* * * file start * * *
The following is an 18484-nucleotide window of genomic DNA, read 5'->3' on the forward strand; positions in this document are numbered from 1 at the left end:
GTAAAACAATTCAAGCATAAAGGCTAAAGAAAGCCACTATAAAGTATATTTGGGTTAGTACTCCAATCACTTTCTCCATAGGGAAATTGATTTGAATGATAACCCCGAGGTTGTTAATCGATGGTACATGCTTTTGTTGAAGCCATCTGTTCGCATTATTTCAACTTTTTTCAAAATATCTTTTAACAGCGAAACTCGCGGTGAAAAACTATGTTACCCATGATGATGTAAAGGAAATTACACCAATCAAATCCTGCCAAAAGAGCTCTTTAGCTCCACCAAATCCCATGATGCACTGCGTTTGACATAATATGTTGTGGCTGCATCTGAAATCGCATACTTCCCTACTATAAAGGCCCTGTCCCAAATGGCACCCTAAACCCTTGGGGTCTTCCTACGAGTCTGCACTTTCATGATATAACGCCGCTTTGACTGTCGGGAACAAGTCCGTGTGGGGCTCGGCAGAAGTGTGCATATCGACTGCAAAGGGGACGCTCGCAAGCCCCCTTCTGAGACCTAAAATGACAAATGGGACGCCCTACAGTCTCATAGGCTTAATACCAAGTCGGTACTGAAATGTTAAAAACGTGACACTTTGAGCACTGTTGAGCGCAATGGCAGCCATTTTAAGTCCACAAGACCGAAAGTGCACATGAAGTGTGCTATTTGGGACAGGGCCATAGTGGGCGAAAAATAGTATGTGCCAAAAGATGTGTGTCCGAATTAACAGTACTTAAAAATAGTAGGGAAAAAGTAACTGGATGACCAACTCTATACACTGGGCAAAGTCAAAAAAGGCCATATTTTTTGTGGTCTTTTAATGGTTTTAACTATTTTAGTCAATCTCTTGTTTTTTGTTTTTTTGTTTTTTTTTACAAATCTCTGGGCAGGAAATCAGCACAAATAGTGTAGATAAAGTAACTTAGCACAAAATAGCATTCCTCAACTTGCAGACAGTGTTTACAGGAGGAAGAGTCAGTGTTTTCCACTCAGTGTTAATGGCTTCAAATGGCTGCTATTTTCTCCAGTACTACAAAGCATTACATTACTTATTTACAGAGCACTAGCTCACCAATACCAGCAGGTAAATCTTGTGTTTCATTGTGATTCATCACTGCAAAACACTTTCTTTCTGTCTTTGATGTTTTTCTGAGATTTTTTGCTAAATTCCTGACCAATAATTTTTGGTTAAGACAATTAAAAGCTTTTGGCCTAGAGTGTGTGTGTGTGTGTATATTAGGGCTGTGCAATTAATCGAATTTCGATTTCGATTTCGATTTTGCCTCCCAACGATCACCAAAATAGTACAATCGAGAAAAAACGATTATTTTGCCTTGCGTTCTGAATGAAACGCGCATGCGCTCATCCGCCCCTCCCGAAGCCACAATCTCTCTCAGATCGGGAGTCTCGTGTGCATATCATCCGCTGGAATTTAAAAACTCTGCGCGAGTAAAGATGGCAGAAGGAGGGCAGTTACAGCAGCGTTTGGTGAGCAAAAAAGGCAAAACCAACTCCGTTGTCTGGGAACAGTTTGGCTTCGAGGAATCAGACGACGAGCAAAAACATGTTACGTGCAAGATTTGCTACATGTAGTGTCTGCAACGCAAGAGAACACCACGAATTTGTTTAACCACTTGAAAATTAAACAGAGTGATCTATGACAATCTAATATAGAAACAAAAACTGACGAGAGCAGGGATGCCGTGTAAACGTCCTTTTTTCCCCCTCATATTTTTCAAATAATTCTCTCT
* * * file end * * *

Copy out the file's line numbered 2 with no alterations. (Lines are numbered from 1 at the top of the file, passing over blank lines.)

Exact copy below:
GTAAAACAATTCAAGCATAAAGGCTAAAGAAAGCCACTATAAAGTATATTTGGGTTAGTACTCCAATCACTTTCTCCATAGGGAAATTGATTTGAATGATAACCCCGAGGTTGTTAATCGATGGTACATGCTTTTGTTGAAGCCATCTGTTCGCATTATTTCAACTTTTTTCAAAATATCTTTTAACAGCGAAACTCGCGGTGAAAAACTATGTTACCCATGATGATGTAAAGGAAATTACACCAATCAAATCCTGCCAAAAGAGCTCTTTAGCTCCACCAAATCCCATGATGCACTGCGTTTGACATAATATGTTGTGGCTGCATCTGAAATCGCATACTTCCCTACTATAAAGGCCCTGTCCCAAATGGCACCCTAAACCCTTGGGGTCTTCCTACGAGTCTGCACTTTCATGATATAACGCCGCTTTGACTGTCGGGAACAAGTCCGTGTGGGGCTCGGCAGAAGTGTGCATATCGACTGCAAAGGGGACGCTCGCAAGCCCCCTTCTGAGACCTAAAATGACAAATGGGACGCCCTACAGTCTCATAGGCTTAATACCAAGTCGGTACTGAAATGTTAAAAACGTGACACTTTGAGCACTGTTGAGCGCAATGGCAGCCATTTTAAGTCCACAAGACCGAAAGTGCACATGAAGTGTGCTATTTGGGACAGGGCCATAGTGGGCGAAAAATAGTATGTGCCAAAAGATGTGTGTCCGAATTAACAGTACTTAAAAATAGTAGGGAAAAAGTAACTGGATGACCAACTCTATACACTGGGCAAAGTCAAAAAAGGCCATATTTTTTGTGGTCTTTTAATGGTTTTAACTATTTTAGTCAATCTCTTGTTTTTTGTTTTTTTGTTTTTTTTTACAAATCTCTGGGCAGGAAATCAGCACAAATAGTGTAGATAAAGTAACTTAGCACAAAATAGCATTCCTCAACTTGCAGACAGTGTTTACAGGAGGAAGAGTCAGTGTTTTCCACTCAGTGTTAATGGCTTCAAATGGCTGCTATTTTCTCCAGTACTACAAAGCATTACATTACTTATTTACAGAGCACTAGCTCACCAATACCAGCAGGTAAATCTTGTGTTTCATTGTGATTCATCACTGCAAAACACTTTCTTTCTGTCTTTGATGTTTTTCTGAGATTTTTTGCTAAATTCCTGACCAATAATTTTTGGTTAAGACAATTAAAAGCTTTTGGCCTAGAGTGTGTGTGTGTGTGTATATTAGGGCTGTGCAATTAATCGAATTTCGATTTCGATTTCGATTTTGCCTCCCAACGATCACCAAAATAGTACAATCGAGAAAAAACGATTATTTTGCCTTGCGTTCTGAATGAAACGCGCATGCGCTCATCCGCCCCTCCCGAAGCCACAATCTCTCTCAGATCGGGAGTCTCGTGTGCATATCATCCGCTGGAATTTAAAAACTCTGCGCGAGTAAAGATGGCAGAAGGAGGGCAGTTACAGCAGCGTTTGGTGAGCAAAAAAGGCAAAACCAACTCCGTTGTCTGGGAACAGTTTGGCTTCGAGGAATCAGACGACGAGCAAAAACATGTTACGTGCAAGATTTGCTACATGTAGTGTCTGCAACGCAAGAGAACACCACGAATTTGTTTAACCACTTGAAAATTAAACAGAGTGATCTATGACAATCTAATATAGAAACAAAAACTGACGAGAGCAGGGATGCCGTGTAAACGTCCTTTTTTCCCCCTCATATTTTTCAAATAATTCTCTCT